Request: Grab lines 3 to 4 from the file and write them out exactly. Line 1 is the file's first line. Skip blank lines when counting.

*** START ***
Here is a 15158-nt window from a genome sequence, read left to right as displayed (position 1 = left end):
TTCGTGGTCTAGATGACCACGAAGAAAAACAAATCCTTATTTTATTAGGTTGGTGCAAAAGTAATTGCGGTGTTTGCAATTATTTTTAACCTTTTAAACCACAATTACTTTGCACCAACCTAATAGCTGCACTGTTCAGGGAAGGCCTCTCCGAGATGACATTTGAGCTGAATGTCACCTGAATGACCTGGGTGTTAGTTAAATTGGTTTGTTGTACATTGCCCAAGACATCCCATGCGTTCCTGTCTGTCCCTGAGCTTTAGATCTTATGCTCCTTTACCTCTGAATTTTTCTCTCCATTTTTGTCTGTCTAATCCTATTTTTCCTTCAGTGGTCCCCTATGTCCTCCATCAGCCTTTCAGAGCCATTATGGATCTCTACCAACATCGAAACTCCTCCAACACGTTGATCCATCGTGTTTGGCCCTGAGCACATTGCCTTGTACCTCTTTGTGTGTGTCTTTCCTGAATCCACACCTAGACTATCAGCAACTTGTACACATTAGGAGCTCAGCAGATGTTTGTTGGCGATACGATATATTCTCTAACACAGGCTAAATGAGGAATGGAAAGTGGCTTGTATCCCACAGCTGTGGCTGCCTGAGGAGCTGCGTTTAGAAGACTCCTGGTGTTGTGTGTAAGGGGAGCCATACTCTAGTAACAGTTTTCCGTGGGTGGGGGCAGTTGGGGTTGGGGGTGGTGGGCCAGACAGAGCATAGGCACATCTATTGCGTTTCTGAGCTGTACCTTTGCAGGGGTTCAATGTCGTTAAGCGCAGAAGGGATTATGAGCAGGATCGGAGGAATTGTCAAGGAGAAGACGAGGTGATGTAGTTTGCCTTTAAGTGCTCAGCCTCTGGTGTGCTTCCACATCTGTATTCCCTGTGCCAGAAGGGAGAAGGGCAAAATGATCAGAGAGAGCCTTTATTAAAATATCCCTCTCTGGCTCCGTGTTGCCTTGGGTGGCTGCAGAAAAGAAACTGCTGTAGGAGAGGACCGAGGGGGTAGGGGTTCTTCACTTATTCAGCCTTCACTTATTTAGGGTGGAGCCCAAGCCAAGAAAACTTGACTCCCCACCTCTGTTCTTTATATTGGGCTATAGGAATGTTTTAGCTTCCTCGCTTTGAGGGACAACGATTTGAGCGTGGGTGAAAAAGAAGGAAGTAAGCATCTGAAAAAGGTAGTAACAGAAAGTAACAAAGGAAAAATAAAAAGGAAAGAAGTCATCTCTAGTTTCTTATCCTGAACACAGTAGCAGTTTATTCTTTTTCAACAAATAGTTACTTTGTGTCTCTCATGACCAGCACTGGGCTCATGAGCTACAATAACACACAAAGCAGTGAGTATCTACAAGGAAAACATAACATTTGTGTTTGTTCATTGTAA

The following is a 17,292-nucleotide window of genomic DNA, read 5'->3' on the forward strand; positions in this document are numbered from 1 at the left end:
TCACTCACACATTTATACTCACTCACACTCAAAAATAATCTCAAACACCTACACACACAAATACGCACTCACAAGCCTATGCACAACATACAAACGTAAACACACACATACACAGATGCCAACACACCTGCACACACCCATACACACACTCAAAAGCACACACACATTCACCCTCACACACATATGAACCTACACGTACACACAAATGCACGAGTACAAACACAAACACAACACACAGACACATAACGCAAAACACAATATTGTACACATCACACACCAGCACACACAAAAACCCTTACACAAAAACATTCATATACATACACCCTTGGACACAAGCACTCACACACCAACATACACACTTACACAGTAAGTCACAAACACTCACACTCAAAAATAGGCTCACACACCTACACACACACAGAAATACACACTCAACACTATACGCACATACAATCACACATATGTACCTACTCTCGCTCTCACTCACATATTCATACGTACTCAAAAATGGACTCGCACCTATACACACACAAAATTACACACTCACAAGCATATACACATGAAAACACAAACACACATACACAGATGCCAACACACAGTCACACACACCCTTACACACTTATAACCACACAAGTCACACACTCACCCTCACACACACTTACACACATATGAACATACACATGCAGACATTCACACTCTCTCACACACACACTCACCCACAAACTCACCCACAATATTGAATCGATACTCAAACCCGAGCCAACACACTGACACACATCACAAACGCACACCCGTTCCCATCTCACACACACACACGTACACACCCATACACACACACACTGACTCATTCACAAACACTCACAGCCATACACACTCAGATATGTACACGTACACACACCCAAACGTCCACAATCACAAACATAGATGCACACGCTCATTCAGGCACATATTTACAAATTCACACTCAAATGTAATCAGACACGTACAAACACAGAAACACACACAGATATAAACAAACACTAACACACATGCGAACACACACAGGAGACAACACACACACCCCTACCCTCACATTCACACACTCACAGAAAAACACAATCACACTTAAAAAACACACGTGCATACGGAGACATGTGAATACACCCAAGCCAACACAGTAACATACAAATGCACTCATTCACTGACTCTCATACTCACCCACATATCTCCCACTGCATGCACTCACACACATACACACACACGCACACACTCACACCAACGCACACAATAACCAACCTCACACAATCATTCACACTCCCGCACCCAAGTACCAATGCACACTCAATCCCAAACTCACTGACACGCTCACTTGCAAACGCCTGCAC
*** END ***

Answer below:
The following is a 17,292-nucleotide window of genomic DNA, read 5'->3' on the forward strand; positions in this document are numbered from 1 at the left end:
TCACTCACACATTTATACTCACTCACACTCAAAAATAATCTCAAACACCTACACACACAAATACGCACTCACAAGCCTATGCACAACATACAAACGTAAACACACACATACACAGATGCCAACACACCTGCACACACCCATACACACACTCAAAAGCACACACACATTCACCCTCACACACATATGAACCTACACGTACACACAAATGCACGAGTACAAACACAAACACAACACACAGACACATAACGCAAAACACAATATTGTACACATCACACACCAGCACACACAAAAACCCTTACACAAAAACATTCATATACATACACCCTTGGACACAAGCACTCACACACCAACATACACACTTACACAGTAAGTCACAAACACTCACACTCAAAAATAGGCTCACACACCTACACACACACAGAAATACACACTCAACACTATACGCACATACAATCACACATATGTACCTACTCTCGCTCTCACTCACATATTCATACGTACTCAAAAATGGACTCGCACCTATACACACACAAAATTACACACTCACAAGCATATACACATGAAAACACAAACACACATACACAGATGCCAACACACAGTCACACACACCCTTACACACTTATAACCACACAAGTCACACACTCACCCTCACACACACTTACACACATATGAACATACACATGCAGACATTCACACTCTCTCACACACACACTCACCCACAAACTCACCCACAATATTGAATCGATACTCAAACCCGAGCCAACACACTGACACACATCACAAACGCACACCCGTTCCCATCTCACACACACACACGTACACACCCATACACACACACACTGACTCATTCACAAACACTCACAGCCATACACACTCAGATATGTACACGTACACACACCCAAACGTCCACAATCACAAACATAGATGCACACGCTCATTCAGGCACATATTTACAAATTCACACTCAAATGTAATCAGACACGTACAAACACAGAAACACACACAGATATAAACAAACACTAACACACATGCGAACACACACAGGAGACAACACACACACCCCTACCCTCACATTCACACACTCACAGAAAAACACAATCACACTTAAAAAACACACGTGCATACGGAGACATGTGAATACACCCAAGCCAACACAGTAACATACAAATGCACTCATTCACTGACTCTCATACTCACCCACATATCTCCCACTGCATGCACTCACACACATACACACACACGCACACACTCACACCAACGCACACAATAACCAACCTCACACAATCATTCACACTCCCGCACCCAAGTACCAATGCACACTCAATCCCAAACTCACTGACACGCTCACTTGCAAACGCCTGCAC